Renewable polymers

DuPont Engineering Polymers has announced that it is moving forward with plans to produce a new family of high-performance thermoplastic resins and elastomer products made with renewable resources.



The new products are DuPont Sorona polymer and DuPont Hytrel made with renewable resources. The key ingredient in Sorona is Bio-PDO, which is derived from corn sugar using a patented and proprietary fermentation process. Bio-PDO is a replacement for petrochemical based 1,3-propanediol (PDO) and/or 1,4-butanediol (BDO). DuPont Hytrel made with renewable resources will be produced using a new DuPont polyol made with Bio-PDO.



Production of DuPont Sorona polymer with Bio-PDO will begin next year. DuPont Hytrel made with renewable resources will be available in late 2007.



“With these new products, we will be able to offer our customers the benefits of renewably sourced materials – reduced dependence on petrochemical sourcing and a positive impact on the environmental life cycle of their products.” said Nandan Rao, vice president, global technology for DuPont Performance Materials.



In addition to replacing petrochemicals with renewable resources, the manufacturing of Bio-PDO requires approximately 40 percent less energy to produce than its petrochemical-based counterpart, saving the equivalent of about 10 million gallons of gasoline per year, based on annual production volumes of 100 million pounds of Bio-PDO.



“Both of these new products will contribute to our corporate goal of deriving 25 percent of our revenue from non-depletable resources by 2010,” said Rao.


DuPont claims the performance and processing characteristics of Sorona and Hytrel made with renewable resources are as good as or better than those of current products made wholly from petrochemicals. “Each of the new polymers based on renewable resources has special performance attributes that may drive choices in some applications,” said Rao.



Among engineering plastics, Sorona exhibits performance and moulding characteristics similar to PBT (polybutylene terephthalate).“In addition to good strength and stiffness, we see improved surface appearance and gloss, good dimensional stability and laser weldability.”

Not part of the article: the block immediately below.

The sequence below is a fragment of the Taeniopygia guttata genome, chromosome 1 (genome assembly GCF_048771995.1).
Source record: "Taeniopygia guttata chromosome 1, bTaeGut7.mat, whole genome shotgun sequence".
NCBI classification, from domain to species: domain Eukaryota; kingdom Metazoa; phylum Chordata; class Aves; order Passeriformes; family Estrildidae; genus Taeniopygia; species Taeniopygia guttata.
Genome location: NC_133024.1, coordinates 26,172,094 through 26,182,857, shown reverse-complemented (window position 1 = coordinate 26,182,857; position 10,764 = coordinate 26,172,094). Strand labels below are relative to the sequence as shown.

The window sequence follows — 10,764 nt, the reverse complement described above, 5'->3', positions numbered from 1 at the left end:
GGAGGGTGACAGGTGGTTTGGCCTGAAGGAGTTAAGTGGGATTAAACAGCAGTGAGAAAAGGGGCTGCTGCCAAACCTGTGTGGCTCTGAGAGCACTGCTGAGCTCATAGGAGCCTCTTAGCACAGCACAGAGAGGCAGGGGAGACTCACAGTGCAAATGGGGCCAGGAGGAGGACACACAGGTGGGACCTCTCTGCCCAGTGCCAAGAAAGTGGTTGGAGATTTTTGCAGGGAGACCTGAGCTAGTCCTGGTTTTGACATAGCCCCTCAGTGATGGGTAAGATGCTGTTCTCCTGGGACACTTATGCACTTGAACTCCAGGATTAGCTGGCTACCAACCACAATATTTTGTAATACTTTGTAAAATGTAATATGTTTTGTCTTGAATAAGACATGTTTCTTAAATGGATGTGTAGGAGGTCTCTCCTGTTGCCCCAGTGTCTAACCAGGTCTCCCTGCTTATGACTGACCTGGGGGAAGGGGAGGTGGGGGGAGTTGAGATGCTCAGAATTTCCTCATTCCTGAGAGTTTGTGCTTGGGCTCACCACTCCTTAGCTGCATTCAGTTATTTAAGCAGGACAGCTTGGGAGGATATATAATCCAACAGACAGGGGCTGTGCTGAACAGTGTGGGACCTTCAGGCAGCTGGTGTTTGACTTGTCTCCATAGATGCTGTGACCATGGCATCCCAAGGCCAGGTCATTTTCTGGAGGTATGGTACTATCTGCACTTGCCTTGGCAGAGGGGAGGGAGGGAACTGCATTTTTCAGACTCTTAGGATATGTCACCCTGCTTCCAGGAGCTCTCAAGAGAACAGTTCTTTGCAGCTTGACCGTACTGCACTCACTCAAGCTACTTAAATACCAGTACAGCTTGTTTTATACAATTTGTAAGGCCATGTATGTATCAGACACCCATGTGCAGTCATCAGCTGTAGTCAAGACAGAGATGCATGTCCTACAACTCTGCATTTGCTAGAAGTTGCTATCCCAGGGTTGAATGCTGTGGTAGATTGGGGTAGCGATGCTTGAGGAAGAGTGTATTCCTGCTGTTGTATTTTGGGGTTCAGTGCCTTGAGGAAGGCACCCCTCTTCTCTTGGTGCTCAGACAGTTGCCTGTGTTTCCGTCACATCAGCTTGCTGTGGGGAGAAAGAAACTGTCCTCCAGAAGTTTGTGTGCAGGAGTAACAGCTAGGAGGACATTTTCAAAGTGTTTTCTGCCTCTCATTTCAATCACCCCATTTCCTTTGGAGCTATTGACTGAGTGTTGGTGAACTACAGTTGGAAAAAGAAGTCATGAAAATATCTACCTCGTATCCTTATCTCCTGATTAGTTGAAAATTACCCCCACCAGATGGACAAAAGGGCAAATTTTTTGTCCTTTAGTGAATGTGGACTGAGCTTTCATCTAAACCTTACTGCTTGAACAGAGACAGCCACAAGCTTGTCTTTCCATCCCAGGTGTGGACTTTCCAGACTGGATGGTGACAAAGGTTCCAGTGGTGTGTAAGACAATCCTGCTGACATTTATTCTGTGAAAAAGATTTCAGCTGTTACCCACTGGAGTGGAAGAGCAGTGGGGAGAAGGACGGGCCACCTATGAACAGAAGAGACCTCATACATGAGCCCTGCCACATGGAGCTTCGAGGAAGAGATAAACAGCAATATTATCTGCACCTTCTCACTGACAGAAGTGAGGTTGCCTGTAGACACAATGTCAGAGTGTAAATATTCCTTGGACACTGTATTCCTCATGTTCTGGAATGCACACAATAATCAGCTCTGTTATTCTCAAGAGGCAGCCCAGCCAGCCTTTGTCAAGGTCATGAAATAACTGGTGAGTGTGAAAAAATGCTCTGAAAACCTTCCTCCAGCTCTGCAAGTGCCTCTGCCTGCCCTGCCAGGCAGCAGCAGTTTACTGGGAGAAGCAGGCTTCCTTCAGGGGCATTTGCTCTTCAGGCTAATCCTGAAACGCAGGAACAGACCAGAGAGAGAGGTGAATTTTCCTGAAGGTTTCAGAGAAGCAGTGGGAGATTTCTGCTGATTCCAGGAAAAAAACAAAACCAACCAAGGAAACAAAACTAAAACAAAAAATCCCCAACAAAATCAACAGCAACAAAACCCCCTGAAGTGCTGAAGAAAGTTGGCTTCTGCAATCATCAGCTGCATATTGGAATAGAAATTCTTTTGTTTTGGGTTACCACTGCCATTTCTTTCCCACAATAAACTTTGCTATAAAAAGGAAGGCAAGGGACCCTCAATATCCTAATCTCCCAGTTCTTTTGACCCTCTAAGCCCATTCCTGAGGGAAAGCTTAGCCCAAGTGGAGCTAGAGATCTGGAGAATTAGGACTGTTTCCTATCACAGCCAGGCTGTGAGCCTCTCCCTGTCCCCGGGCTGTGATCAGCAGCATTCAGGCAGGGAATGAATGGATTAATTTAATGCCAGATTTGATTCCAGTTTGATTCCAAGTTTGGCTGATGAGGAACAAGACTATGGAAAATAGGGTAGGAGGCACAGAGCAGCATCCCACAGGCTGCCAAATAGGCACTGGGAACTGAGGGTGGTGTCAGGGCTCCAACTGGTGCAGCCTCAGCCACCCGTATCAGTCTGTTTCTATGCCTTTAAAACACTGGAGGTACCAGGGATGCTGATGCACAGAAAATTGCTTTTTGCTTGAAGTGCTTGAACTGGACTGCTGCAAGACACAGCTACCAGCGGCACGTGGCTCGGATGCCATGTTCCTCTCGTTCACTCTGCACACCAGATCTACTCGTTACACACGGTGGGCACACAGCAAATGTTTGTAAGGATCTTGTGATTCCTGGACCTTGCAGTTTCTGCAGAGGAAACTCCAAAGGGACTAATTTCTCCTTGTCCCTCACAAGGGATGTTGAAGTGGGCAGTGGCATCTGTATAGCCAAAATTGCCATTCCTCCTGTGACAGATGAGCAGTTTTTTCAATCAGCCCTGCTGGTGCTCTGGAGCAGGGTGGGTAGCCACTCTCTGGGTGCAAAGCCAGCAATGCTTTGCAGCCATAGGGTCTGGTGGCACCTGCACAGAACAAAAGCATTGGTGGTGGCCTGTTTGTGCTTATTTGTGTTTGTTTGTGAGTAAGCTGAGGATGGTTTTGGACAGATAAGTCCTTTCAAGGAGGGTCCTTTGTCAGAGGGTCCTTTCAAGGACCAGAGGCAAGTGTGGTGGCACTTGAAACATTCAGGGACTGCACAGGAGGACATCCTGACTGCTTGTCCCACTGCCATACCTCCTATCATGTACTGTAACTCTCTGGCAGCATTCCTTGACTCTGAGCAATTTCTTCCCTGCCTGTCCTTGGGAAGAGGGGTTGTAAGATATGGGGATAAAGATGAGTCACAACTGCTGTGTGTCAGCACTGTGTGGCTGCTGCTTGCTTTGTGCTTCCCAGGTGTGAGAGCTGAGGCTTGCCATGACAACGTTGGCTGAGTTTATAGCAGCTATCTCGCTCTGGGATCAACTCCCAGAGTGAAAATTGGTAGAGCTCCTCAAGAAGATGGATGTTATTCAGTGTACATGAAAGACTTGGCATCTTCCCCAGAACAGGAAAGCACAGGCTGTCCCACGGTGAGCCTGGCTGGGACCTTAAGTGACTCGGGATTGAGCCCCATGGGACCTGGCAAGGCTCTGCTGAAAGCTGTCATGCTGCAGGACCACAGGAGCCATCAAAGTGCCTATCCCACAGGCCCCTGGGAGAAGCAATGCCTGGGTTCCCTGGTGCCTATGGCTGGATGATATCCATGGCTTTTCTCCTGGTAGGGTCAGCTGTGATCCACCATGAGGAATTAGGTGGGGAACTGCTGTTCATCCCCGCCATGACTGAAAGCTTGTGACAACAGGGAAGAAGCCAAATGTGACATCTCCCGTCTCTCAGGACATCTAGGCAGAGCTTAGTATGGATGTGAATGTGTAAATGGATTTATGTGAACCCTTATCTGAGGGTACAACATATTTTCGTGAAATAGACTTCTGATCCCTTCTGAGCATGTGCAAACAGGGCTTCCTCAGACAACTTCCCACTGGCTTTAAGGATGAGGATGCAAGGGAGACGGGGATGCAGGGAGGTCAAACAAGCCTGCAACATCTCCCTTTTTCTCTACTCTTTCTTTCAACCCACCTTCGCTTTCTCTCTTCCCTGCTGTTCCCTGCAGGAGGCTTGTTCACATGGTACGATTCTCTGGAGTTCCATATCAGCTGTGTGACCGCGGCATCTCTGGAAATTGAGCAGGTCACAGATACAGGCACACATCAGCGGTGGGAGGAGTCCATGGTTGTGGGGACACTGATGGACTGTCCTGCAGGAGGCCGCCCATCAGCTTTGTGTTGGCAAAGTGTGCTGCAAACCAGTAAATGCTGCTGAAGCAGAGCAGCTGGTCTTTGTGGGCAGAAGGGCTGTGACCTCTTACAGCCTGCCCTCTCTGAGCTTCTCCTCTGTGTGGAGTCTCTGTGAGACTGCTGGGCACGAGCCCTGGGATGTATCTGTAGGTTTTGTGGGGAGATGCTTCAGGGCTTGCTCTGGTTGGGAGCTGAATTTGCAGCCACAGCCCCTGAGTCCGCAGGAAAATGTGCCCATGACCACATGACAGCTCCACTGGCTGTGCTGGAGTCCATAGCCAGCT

Preliminary evaluations comparing current Hytrel to Hytrel made with renewable resources show properties are mostly similar with a few improvements. Applications for Hytrel made with renewable resources are similar to the current products. Examples of major uses include extruded hose and tubing for automotive and other industrial uses, blow moulded boots for automotive constant-velocity joints, injection moulded parts such as air bag doors and energy dampers.



Production


Loudon, Tennessee (US) will be home for the world’s largest aerobic fermentation plant for the production Bio-PDO. The plant is owned and operated by DuPont Tate & Lyle Bio Products, an equally owned joint venture of DuPont and Tate & Lyle. It is scheduled to come on stream later this year and will produce 100 million pounds of Bio-PDO (over 45,000 metric tons) per year.



Sorona polymer is made by polymerizing Bio-PDO with either terephthalic acid (TPA) or dimethyl terephthalate (DMT).Sorona polymer with Bio-PDO will be produced at the DuPont plant in Kinston, North Carolina, and ready-to-mould compounds will be produced in Parkersburg, West Virginia, USA.


Both Hytrel products have polymer chains consisting of hard and soft segments. Hytrel made with renewable resources will offer soft segments produced with a bio-based polyol, PO3G, instead of a petrochemical polyol, such as PTMEG. The bio-based polyol and Hytrel made with renewable resources can be produced in DuPont’s existing facilities.